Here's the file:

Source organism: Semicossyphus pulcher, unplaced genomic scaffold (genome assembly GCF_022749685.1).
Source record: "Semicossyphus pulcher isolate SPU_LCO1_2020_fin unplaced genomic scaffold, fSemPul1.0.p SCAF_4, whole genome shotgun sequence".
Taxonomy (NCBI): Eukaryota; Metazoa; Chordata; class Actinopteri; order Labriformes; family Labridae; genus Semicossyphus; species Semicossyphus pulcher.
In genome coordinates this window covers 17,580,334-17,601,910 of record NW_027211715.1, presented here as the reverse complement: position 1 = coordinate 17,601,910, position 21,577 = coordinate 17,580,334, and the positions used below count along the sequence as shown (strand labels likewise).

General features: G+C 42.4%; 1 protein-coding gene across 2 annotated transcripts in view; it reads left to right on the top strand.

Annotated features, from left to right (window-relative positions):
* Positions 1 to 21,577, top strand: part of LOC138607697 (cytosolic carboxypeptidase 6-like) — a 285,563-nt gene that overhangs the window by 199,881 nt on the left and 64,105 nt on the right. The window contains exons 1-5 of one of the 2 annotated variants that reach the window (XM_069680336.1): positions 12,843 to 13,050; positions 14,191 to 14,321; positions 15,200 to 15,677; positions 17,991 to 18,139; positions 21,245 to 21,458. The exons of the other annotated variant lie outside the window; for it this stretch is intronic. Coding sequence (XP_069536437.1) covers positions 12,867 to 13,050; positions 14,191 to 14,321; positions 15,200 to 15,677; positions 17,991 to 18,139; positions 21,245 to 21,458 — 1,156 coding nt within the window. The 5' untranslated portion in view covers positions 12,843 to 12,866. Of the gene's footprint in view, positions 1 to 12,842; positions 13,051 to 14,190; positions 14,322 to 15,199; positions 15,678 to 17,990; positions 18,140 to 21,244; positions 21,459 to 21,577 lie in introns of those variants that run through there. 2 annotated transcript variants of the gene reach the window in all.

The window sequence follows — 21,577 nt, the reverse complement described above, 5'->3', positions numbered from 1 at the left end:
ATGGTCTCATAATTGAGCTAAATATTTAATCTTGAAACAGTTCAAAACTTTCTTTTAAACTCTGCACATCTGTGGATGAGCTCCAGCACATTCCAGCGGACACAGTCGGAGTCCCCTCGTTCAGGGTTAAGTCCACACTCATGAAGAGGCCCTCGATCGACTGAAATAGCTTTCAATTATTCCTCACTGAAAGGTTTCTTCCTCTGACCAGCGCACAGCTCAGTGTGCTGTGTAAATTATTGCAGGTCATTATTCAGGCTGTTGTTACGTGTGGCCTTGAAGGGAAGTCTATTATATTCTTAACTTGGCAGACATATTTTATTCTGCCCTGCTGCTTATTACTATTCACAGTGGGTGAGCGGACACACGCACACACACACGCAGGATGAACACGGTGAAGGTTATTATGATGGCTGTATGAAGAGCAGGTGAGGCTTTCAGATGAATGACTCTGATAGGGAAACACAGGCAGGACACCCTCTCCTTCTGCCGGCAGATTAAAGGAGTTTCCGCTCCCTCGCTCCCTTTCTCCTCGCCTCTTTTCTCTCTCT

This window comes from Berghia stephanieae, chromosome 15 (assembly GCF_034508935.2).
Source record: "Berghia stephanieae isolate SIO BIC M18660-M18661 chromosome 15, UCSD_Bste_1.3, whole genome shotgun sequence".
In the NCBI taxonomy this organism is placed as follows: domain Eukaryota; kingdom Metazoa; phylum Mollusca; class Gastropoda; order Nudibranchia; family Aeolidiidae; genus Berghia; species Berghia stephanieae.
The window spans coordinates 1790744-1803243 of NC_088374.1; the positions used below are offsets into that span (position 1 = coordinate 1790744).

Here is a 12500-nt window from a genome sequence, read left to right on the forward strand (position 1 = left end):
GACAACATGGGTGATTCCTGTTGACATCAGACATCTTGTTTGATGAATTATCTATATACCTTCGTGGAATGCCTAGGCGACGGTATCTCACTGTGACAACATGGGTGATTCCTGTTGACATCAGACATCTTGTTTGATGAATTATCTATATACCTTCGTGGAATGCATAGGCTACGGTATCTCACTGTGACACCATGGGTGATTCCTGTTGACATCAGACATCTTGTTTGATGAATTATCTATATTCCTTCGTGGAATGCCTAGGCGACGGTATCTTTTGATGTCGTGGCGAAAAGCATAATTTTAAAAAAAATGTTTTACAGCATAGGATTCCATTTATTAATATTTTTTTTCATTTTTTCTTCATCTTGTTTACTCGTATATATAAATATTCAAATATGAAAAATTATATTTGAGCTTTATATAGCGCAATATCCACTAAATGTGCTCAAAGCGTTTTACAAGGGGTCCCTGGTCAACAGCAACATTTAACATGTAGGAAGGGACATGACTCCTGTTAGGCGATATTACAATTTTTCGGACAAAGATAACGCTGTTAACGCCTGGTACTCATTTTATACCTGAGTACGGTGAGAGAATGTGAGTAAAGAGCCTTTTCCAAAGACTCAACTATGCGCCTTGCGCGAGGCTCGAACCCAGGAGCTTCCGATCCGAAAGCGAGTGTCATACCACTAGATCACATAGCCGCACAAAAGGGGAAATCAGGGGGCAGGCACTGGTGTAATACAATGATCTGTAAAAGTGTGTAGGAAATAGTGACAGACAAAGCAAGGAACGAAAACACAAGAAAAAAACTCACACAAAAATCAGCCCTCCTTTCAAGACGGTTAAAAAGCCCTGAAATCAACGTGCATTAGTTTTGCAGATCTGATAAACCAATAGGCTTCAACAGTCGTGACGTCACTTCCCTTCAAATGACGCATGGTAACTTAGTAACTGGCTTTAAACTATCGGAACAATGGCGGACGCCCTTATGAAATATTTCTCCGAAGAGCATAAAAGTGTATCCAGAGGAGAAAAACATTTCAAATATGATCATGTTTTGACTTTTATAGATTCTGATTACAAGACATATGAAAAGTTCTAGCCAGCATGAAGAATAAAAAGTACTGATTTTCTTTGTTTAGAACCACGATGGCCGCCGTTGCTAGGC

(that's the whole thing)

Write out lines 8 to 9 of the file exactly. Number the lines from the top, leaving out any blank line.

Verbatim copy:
The window sequence follows — 21,577 nt, the reverse complement described above, 5'->3', positions numbered from 1 at the left end:
ATGGTCTCATAATTGAGCTAAATATTTAATCTTGAAACAGTTCAAAACTTTCTTTTAAACTCTGCACATCTGTGGATGAGCTCCAGCACATTCCAGCGGACACAGTCGGAGTCCCCTCGTTCAGGGTTAAGTCCACACTCATGAAGAGGCCCTCGATCGACTGAAATAGCTTTCAATTATTCCTCACTGAAAGGTTTCTTCCTCTGACCAGCGCACAGCTCAGTGTGCTGTGTAAATTATTGCAGGTCATTATTCAGGCTGTTGTTACGTGTGGCCTTGAAGGGAAGTCTATTATATTCTTAACTTGGCAGACATATTTTATTCTGCCCTGCTGCTTATTACTATTCACAGTGGGTGAGCGGACACACGCACACACACACGCAGGATGAACACGGTGAAGGTTATTATGATGGCTGTATGAAGAGCAGGTGAGGCTTTCAGATGAATGACTCTGATAGGGAAACACAGGCAGGACACCCTCTCCTTCTGCCGGCAGATTAAAGGAGTTTCCGCTCCCTCGCTCCCTTTCTCCTCGCCTCTTTTCTCTCTCT